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Acute appendicitis

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pathophysology, diagnosis, differential diagnoses and treatment of acute appendicitis

pathophysology, diagnosis, differential diagnoses and treatment of acute appendicitis

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  • 1. Acute Appendicitis Al-Momtan Ahmed T. C2 Supervised by: Dr. Ghazi Qasaymeh
  • 2. Epidemiology
    • The incidence of appendectomy appears to be declining due to more accurate preoperative diagnosis.
    • Despite newer imaging techniques, acute appendicitis can be very difficult to diagnose.
  • 3. Pathophysiology
    • Acute appendicitis is thought to begin with obstruction of the lumen
    • Obstruction can result from food matter, adhesions, or lymphoid hyperplasia
    • Mucosal secretions continue to increase intraluminal pressure
  • 4. Pathophysiology
    • Eventually the pressure exceeds capillary perfusion pressure and venous and lymphatic drainage are obstructed.
    • With vascular compromise, epithelial mucosa breaks down and bacterial invasion by bowel flora occurs.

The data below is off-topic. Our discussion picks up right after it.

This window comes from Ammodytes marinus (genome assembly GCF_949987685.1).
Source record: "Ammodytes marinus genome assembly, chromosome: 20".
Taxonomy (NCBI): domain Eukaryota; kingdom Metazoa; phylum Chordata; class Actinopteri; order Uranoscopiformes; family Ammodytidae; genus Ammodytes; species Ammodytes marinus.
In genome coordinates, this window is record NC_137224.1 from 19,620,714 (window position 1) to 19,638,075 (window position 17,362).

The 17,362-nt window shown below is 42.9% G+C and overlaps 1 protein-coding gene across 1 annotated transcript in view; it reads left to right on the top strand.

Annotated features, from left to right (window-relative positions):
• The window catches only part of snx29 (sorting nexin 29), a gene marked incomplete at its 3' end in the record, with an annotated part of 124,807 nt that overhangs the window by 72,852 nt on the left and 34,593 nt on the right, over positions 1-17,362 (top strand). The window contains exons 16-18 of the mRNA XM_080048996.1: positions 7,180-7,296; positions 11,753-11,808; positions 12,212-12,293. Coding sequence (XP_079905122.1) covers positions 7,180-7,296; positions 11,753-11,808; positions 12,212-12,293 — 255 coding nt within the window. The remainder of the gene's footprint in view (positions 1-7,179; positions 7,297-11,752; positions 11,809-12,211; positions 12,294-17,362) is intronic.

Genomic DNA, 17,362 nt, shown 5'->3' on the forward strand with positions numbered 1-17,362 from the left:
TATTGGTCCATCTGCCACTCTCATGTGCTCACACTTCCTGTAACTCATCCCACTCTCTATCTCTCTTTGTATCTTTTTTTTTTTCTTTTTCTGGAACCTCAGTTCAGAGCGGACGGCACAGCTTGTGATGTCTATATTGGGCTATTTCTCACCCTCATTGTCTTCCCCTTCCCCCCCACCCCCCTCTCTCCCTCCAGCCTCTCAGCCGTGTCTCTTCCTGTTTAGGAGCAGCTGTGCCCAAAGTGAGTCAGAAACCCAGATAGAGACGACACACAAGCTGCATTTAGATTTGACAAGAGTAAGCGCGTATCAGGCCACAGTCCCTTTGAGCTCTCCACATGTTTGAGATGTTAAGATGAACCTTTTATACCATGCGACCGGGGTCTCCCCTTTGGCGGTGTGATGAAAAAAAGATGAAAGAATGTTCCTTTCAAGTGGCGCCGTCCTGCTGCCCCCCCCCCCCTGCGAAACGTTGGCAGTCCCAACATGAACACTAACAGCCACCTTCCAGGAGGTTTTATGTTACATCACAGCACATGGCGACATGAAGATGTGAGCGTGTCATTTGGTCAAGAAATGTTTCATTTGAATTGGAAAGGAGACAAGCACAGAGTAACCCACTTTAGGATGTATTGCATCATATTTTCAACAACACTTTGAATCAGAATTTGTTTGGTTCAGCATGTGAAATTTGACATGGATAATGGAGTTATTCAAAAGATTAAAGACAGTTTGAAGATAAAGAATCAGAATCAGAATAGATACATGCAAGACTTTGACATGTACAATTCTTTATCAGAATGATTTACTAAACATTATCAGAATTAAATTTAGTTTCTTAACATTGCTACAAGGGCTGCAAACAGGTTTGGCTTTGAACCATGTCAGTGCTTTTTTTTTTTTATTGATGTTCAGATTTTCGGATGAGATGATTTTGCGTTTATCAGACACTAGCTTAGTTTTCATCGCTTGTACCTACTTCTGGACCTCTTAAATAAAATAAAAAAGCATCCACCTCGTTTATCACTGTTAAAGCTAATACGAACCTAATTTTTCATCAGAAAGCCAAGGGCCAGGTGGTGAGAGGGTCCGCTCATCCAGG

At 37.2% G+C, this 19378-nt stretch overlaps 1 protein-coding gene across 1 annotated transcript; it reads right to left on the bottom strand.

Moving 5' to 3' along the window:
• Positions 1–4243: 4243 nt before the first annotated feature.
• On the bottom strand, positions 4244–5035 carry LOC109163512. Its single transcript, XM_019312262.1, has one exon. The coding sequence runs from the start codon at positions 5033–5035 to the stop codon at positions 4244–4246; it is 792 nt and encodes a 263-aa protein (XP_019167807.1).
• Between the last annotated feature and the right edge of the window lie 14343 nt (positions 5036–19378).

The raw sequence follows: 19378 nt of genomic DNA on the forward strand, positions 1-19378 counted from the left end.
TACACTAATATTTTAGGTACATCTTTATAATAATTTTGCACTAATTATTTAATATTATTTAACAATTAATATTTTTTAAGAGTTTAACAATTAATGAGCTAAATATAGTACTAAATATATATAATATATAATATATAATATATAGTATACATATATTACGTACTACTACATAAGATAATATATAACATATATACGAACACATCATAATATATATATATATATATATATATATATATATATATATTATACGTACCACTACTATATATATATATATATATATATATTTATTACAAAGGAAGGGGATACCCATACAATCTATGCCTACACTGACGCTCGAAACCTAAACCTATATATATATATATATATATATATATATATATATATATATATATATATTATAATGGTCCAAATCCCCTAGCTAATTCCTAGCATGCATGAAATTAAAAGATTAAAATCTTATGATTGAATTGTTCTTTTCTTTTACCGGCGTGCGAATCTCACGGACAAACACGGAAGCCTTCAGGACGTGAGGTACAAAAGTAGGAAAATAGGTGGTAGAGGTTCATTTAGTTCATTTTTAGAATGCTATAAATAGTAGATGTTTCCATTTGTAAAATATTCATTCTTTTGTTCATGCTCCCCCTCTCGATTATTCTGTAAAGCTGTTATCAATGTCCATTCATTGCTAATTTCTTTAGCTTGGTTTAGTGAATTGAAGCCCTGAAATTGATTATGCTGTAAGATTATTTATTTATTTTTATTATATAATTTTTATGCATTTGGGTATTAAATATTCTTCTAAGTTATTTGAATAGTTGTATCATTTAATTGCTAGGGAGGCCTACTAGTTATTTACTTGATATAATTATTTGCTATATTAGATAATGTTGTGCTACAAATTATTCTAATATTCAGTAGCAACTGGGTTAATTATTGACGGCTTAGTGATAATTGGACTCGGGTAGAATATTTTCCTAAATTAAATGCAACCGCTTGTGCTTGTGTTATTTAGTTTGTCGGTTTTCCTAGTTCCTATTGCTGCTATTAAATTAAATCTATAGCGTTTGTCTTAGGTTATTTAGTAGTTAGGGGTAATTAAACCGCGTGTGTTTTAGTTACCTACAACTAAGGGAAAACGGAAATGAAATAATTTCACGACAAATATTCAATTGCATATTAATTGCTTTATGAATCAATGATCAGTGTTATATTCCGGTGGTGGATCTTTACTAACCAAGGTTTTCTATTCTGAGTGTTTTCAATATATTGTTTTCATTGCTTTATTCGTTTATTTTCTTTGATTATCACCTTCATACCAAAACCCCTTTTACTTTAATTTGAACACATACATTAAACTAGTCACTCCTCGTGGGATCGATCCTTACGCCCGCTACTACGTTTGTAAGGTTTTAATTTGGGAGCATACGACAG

• 5. Pathophysiology
    • Increased pressure also leads to arterial stasis and tissue infarction
    • End result is perforation and spillage of infected appendiceal contents into the peritoneum
  • 6. Pathophysiology
    • Initial luminal distention triggers visceral afferent pain fibers, which enter at the 10 th thoracic vertebral level.
    • This pain is generally vague and poorly localized.
    • Pain is typically felt in the periumbilical or epigastric area.
  • 7. Pathophysiology
    • As inflammation continues, the serosa and adjacent structures become inflamed
    • This triggers somatic pain fibers, innervating the peritoneal structures.
    • Typically causing pain in the RLQ
  • 8. Pathophysiology
    • The change in stimulation form visceral to somatic pain fibers explains the classic migration of pain in the periumbilical area to the RLQ seen with acute appendicitis.
  • 9. Pathophysiology
    • Exceptions exist in the classic presentation due to anatomic variability of the appendix
    • Appendix can be retrocecal causing the pain to localize to the right flank
    • In pregnancy, the appendix ca be shifted and patients can present with RUQ pain
  • 10. Pathophysiology
    • In some males, retroileal appendicitis can irritate the ureter and cause testicular pain.
    • Pelvic appendix may irritate the bladder or rectum causing suprapubic pain, pain with urination, or feeling the need to defecate
    • Multiple anatomic variations explain the difficulty in diagnosing appendicitis
  • 11. History
    • Primary symptom: abdominal pain
    • ½ to 2/3 of patients have the classical presentation
    • Pain beginning in epigastrium or periumbilical area that is vague and hard to localize
  • 12. History